The Act of Killing
Powerful and surreal. For over forty years, the leaders of Indonesian paramilitary death squads have considered their acts of genocide heroic. This flabbergasting documentary follows these notorious murderers as they brazenly re-enact their heinous crimes with B-movie panache.
|May 18, 2013||4:00 PM||Harvard Exit||Date has passed|
|May 22, 2013||9:30 PM||Harvard Exit||Date has passed|
Filmmaker Joshua Oppenheimer travelled to Indonesia in an attempt to find surviving victims of the 1960s death squads who were willing to talk on camera. Fear kept many of them silent, but there were others who were happy to tell stories of that time: the former leaders of the death squads. Anwar Congo and other paramilitary gangsters murdered over a million alleged Communists, and still consider themselves heroes for their actions. Fans of Hollywood movies, these unrepentant killers take their reminiscence a step further, staging dramatic re-enactments of their crimes that include film noir tropes, elaborate musical numbers, and heroic cowboys. The resulting film is a startlingly original documentary, a hallucinatory fever dream, and an unsettling journey deep into the shocking banality of evil. As Anwar begins to confront his actions on screen a surprising change begins to occur. The weight of history becomes evident, and the edifice of genocide as a "patriotic struggle" begins to fall apart. After viewing an early cut, directors Errol Morris and Werner Herzog signed on to help complete the film, with Herzog exclaiming, "I have not seen a film as powerful, surreal, and frightening in at least a decade...it is unprecedented in the history of cinema."
Joshua Oppenheimer is Senior Researcher on the UK Arts and Humanities Research Council’s Genocide and Genre project. He was born in Texas and studied at Harvard and Central Saint Martins, London.Christine Cynn has been directing documentary and experimental films for 14 years. She was a researcher on the UK Arts and Humanities Research Council’s Genocide and Genre project, as well as a founding member of the Vision Machine Film Project in London. Due to the nature of the film, the many Indonesian collaborators have been grouped into ‘Anonymous.’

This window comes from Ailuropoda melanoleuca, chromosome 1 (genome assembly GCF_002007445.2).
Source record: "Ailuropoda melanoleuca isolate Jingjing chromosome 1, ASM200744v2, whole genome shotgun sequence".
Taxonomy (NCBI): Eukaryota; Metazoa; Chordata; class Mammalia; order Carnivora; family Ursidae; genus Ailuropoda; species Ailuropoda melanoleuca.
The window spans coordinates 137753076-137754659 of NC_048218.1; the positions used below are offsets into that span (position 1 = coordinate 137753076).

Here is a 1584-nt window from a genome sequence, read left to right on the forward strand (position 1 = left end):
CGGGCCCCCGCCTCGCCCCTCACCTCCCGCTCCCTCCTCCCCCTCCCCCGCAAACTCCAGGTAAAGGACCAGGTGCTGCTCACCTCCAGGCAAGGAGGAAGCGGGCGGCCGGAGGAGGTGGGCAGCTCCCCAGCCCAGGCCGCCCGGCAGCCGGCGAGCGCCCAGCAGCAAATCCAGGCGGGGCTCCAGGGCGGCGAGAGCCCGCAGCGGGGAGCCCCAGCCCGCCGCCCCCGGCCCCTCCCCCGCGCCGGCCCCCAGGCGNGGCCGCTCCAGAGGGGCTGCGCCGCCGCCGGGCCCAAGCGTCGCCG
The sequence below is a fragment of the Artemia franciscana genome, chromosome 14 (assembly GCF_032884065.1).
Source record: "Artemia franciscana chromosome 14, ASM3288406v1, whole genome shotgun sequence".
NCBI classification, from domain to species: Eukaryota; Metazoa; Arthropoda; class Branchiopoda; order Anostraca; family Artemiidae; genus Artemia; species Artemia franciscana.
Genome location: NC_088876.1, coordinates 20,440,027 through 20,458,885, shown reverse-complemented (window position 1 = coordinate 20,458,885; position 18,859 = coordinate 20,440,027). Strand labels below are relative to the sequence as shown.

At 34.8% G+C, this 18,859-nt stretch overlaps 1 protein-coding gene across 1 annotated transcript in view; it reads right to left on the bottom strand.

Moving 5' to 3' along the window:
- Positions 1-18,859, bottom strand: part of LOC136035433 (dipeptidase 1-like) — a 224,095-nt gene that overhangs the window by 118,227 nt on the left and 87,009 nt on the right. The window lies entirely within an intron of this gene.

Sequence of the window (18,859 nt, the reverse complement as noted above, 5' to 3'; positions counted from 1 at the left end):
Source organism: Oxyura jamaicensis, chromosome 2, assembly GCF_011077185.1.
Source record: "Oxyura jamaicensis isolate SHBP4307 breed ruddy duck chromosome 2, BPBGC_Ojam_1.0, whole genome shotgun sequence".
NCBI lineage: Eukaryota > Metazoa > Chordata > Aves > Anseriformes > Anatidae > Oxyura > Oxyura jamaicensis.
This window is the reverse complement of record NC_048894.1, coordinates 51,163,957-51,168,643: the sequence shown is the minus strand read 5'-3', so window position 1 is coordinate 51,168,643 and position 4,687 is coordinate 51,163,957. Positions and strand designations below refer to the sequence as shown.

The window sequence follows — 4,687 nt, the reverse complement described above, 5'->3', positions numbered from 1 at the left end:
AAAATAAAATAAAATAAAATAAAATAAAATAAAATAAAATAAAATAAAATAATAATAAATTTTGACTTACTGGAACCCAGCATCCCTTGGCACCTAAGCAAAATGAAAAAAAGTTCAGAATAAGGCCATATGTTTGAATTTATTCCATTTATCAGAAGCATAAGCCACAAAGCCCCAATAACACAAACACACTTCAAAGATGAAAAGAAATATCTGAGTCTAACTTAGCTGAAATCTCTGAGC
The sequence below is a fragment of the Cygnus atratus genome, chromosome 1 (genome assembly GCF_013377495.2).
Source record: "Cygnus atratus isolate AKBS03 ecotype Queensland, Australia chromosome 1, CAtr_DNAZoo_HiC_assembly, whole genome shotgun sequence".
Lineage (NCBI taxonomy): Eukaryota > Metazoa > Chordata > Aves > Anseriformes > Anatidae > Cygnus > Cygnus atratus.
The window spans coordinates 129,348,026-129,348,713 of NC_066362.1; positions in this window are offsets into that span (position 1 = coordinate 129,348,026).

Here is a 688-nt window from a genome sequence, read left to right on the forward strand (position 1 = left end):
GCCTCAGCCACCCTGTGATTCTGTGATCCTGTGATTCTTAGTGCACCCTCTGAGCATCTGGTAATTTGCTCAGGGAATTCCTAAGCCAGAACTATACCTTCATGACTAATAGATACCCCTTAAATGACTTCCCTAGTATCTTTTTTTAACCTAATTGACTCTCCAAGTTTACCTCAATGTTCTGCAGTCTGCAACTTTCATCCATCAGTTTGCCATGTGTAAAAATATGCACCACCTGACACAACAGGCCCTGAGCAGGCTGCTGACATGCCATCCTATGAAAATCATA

Sponsored in part by Delta Air Lines
|Director:||Joshua Oppenheimer, Christine Cynn, Anonymous|
|Running Time:||115 minutes|
|Producer:||Errol Morris, André Singer, Joram ten Brink, Signe Byrge Sørensen, Torstein Grude, Joshua Oppenheime|
|Cinematographers:||Lars Skree, Carlos Arango de Montis|
|Editors:||Niels Pagh Andersen, Janus Billeskov Jansen, Mariko Montpetit, Charlotte Munch Bengtsen, Ariadna Fat|
|Music:||Elin Øyen Vister|
|Awards:||Berlin 2013 (Audience Award, Prize of the Ecumenical Jury); Danish Film Academy’s Award 2013 (Best Documentary); One World Film Festival 2013 (Best Film); CPH:DOX 2012 (Grand Jury Prize)|
|Filmography:||Joshua Oppenheimer: The Globalization Tapes (2003); Christine Cynn: The Globalization Tapes (2003); The Entire History of the Louisiana Purchase (1998)|
|US Distributor:||Drafthouse Films|